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These footwear vets want to dress the “modern gentleman” with a Moral Code

In another sign that the fashion world is undergoing a transformation, two footwear veterans–Mark Kohlenberg and Laura Engerman–who previously worked for shoe industry giants like Allen Edmonds, Clark’s, and Florsheim, have just launched a startup called Moral Code.

[Photo: courtesy of Moral Code]
The brand says it wants to outfit the “modern gentleman,” which seems to refer to millennial professionals whose jobs still require them to wear formal attire to the office and would rather look dapper than dowdy. Moral Code specializes in leather shoes, all priced between $128 and $228. Many of the shoes are reinforced with Goodyear welting, a technique designed to improve durability and allow the wearer to replace the sole.

“It’s the gold standard in the shoe industry,” Kohlenberg says. “But it’s expensive, and most brands don’t invest in it.” The brand also makes leather accessories like briefcases, Dopp kits, and even pieces like watch boxes, trunks, and playing card cases, meant to call to mind another era.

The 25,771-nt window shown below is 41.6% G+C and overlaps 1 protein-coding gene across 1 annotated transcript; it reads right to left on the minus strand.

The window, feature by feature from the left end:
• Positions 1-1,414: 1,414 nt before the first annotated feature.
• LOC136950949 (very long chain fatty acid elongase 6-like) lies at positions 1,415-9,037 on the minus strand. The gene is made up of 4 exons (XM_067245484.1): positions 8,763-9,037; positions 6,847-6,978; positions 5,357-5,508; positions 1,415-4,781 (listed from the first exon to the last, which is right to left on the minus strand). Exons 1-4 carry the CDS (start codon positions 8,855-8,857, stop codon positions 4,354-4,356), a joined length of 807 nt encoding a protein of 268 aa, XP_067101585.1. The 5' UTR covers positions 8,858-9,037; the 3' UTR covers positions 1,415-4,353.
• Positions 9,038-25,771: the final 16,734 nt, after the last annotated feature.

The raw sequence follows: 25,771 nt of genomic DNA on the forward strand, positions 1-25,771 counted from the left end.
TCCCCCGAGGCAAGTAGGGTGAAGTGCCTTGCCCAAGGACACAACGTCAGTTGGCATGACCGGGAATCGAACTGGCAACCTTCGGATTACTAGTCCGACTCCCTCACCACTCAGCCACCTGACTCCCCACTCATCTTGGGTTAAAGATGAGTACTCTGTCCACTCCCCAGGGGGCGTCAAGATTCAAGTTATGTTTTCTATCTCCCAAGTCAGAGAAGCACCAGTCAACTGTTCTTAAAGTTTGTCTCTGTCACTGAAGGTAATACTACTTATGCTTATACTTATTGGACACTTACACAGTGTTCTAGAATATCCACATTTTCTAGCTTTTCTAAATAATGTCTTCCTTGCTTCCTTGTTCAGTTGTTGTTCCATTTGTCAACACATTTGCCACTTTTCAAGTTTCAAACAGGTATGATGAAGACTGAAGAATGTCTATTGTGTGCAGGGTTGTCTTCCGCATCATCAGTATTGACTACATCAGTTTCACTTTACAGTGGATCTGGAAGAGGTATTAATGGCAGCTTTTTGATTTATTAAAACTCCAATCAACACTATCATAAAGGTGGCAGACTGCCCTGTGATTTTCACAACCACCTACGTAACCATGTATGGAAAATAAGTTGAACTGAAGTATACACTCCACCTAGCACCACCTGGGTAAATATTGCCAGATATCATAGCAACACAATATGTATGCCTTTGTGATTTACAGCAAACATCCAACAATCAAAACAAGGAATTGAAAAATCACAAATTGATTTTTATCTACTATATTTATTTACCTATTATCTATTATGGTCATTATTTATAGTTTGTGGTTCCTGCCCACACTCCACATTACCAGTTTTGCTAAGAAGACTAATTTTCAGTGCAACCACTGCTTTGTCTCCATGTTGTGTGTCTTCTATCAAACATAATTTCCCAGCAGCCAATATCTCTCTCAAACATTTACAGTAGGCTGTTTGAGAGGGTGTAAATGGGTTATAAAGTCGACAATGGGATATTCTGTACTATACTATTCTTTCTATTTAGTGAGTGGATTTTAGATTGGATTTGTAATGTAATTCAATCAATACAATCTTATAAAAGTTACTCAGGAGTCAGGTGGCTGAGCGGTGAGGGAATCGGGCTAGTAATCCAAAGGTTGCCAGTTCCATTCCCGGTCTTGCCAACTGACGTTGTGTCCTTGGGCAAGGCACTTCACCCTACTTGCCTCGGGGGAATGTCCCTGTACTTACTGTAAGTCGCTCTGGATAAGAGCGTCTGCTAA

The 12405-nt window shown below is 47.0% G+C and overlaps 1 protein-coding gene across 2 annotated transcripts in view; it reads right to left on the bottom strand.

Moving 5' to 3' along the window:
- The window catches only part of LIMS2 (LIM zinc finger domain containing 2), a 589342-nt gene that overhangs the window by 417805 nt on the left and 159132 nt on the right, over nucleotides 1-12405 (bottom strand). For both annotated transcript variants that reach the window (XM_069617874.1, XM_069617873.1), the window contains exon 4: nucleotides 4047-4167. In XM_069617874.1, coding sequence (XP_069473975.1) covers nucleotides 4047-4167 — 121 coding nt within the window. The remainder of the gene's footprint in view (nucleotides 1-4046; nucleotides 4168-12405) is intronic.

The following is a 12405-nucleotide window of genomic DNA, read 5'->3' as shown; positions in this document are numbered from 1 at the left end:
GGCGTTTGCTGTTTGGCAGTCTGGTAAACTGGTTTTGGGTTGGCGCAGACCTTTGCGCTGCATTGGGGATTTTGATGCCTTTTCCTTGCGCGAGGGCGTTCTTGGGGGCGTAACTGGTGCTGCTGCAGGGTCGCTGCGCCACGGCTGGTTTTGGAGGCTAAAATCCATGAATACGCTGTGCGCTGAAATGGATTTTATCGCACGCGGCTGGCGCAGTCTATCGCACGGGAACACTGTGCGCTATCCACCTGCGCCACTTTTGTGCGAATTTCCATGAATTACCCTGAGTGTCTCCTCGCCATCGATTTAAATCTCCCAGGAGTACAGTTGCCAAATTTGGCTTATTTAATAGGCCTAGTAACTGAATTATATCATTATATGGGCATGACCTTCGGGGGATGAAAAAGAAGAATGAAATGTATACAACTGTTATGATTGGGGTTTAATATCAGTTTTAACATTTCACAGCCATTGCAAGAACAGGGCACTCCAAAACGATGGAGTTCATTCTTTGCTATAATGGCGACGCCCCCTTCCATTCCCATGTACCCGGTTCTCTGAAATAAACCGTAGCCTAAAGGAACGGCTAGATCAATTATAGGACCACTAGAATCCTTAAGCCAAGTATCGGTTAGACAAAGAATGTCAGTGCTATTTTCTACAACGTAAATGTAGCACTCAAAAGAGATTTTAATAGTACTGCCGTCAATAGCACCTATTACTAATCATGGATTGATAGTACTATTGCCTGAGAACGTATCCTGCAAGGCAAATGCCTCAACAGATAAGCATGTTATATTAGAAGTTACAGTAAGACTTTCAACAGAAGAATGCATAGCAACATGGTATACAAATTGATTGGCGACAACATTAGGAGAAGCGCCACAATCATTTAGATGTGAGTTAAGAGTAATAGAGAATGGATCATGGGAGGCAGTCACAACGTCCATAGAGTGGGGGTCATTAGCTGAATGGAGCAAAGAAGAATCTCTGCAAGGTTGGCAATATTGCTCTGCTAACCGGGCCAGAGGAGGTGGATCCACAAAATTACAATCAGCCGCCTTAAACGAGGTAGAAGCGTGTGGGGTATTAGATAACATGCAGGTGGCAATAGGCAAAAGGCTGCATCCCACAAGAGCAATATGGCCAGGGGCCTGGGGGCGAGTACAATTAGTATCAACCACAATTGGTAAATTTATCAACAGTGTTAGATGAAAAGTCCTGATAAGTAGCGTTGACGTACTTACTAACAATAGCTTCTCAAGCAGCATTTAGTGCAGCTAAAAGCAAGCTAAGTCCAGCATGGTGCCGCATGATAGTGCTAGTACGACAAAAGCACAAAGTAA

Kohlenberg and Engerman launched Moral Code online a year ago using a direct-to-consumer approach that characterizes many shoe startups these days, including brands like M.Gemi, Oliver Cabell, and TAFT. But unlike these other brands, which manufacture in Italy and Spain, Kohlenberg says Moral Code makes all of its products in an ethical factory in India. Having worked on the supply chain of many other major shoe brands, Kohlenberg says he felt confident about picking the right manufacturing partner.

“This is not a story about two people who discovered a shoe factory in Italy when we went on vacation,” he says. “We’ve been in the industry for decades and have seen hundreds of factories around the world. And I’ll say that the factory we’ve partnered with is hands down the best we’ve found in terms of both quality and the treatment of workers.”

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